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All the same, it won't take long for even the casual Ellington fan to recognize the stamp of the Maestro and his "instrument"--from Duke's downward arpeggios to the inimitable tonal "voices" of Johnny Hodges, Paul Gonsalves, Jimmy Hamilton, and Cat Anderson (doing for this film what Bernard Hermann's famously screeching violins do for the unforgettable shower scene in "Psycho").
Sony (Columbia) has obviously spent money on this budget-priced digital restoration--from the research to the program notes to the out-takes and interviews as well as the digital processing itself. I listened to the album during a long car trip, and from the number of times I was forced to adjust the volume, it would appear that Sony's engineers decided to do without "dynamics compression," or "normalization." Audio, or frequency, compression in the form of smaller-bit files would be unthinkable for a full-fidelity album, but dynamics compression, which amounts to "lessening" the distance between the extremely pianissimo passages and the ultra fortissimo ones, is a common practice to assure the listener's being able to hear everything without strain (in the case of the most nuanced measures) or discomfort (during the full-blown, brassy interludes). Whether the decision to take this route was the better one waits to be decided, at least in my case (when I'm in a quiet room without an adjacent passenger sensitive to the extremes of an undeniably intrusive loudness if not stridency).
Besides comparing the memory of the film score or the LP version with this restored digital version, the listener might also compare a track like "Pie Eye's Blues" with Ellington's reprising of the same number for his under-appreciated "Blues in Orbit." If the latter example seems preferable, the engineers of the latest edition of "Anatomy of a Murder" may indeed have exercised well-intended but less than stellar judgment.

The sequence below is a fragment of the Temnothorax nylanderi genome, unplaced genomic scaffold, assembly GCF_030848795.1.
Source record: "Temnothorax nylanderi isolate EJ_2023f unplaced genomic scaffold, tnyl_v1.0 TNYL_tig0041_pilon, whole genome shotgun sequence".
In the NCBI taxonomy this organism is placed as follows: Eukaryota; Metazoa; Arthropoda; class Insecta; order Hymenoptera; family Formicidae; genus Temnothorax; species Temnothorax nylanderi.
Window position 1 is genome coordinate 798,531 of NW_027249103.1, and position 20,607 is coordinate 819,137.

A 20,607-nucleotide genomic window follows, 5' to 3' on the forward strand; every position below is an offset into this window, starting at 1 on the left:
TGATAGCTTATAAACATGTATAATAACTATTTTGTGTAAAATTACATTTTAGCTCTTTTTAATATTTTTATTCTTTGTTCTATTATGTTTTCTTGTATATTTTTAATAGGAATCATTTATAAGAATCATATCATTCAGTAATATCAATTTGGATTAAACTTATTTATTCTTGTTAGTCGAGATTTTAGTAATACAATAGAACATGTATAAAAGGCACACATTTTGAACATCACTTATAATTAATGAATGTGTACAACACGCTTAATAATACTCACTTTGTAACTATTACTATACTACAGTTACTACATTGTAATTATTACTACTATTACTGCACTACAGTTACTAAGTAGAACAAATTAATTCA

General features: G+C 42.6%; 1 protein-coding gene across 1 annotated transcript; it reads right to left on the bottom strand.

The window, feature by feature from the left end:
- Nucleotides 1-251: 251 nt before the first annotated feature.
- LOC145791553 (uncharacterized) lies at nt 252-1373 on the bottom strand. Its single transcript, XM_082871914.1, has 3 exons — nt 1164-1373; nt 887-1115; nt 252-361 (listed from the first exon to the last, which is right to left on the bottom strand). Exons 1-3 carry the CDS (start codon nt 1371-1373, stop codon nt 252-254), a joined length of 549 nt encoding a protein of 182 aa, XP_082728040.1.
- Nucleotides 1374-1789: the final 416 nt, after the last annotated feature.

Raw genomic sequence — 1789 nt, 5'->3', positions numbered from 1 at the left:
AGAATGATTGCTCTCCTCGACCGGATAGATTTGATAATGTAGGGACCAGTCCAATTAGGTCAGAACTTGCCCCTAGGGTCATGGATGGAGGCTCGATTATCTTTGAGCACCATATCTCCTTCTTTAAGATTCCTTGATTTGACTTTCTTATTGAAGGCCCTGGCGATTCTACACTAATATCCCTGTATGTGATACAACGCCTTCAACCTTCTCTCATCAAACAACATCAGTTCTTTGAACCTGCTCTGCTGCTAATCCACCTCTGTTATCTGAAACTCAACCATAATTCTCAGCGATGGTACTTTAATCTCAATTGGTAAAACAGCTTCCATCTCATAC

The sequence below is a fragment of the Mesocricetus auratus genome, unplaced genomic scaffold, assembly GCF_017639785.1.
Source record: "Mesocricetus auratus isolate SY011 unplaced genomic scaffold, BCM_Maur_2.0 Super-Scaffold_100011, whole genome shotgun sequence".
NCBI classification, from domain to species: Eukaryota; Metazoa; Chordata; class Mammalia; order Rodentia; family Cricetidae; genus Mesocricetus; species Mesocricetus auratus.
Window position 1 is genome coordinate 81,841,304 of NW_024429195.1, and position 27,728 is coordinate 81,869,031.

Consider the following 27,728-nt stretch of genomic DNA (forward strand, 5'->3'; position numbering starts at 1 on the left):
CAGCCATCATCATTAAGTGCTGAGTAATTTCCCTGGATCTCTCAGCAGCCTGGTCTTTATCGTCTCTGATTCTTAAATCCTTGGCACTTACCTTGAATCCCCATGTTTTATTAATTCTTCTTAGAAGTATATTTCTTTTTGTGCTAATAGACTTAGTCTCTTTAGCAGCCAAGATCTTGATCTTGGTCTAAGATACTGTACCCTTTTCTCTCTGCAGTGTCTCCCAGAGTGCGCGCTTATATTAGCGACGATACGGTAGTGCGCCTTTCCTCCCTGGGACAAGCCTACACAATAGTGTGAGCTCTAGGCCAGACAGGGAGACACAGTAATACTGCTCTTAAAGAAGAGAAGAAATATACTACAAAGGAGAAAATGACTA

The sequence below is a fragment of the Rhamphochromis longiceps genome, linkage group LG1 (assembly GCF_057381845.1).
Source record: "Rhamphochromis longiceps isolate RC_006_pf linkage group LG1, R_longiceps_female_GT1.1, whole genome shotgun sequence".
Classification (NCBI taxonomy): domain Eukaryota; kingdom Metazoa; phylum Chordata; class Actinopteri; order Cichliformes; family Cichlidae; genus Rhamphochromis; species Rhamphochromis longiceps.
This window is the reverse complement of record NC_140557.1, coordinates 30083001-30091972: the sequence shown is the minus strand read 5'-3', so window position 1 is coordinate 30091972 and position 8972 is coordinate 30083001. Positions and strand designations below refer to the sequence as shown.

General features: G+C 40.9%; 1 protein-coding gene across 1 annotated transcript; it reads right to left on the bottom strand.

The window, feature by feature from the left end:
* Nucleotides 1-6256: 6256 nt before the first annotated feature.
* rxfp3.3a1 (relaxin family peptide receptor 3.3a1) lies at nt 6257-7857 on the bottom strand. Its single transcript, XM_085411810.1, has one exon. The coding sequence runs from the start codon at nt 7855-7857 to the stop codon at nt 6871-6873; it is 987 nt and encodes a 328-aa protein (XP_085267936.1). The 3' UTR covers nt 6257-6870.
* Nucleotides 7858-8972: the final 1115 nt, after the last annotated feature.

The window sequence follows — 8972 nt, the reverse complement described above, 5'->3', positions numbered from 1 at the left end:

But it was with Preminger's 1959 courtroom drama "Anatomy of a Murder" that the "crime jazz" soundtrack really came to its full fruition. Whereas Bernstein and Mancini were classically-trained movie composers writing in the jazz genre, Ellington was one of jazz's true elder statesman, who had a refined interest in the classics, and his soundtrack for "Anatomy" is the most consummate of all jazz soundtracks, looking forward to Quincy Jones' backbeat scores. What Ellington brings at long last to the fore is the element of improvisation, which really gives the soundtrack an unpredictable bounce that works wonderfully vis-a-vis Wendell Mayes' unpredictable screenplay.
There are a number of listeners that regard Ellington as a fish out of water for this soundtrack, which they regard as a "nice attempt." I disagree, entirely: Ellington's dynamic orchestrations, economical use of themes and varied moods represent some of his best output, and although there is a hip, urbane sound to his big band/swing numbers, his sad songs are among the saddest sounds in all movies, even rivalling Bernard Herrmann's dark scoring. There is a bottomless pit of sorrow in his quiet blues numbers that ring true and resonate with the listener in the most bitter, sanguinary, way.
Columbia's reissuing packaging remains faithful to the original cover/label art and there are plenty of alternate takes and concurrent issues on this disc as a bonus. Ellington's commentary at the end gives further insight into the soundtrack, the movie itself, and his musical ideas. His voice is as musical as his numbers, very refined, gentlemanly and impassioned.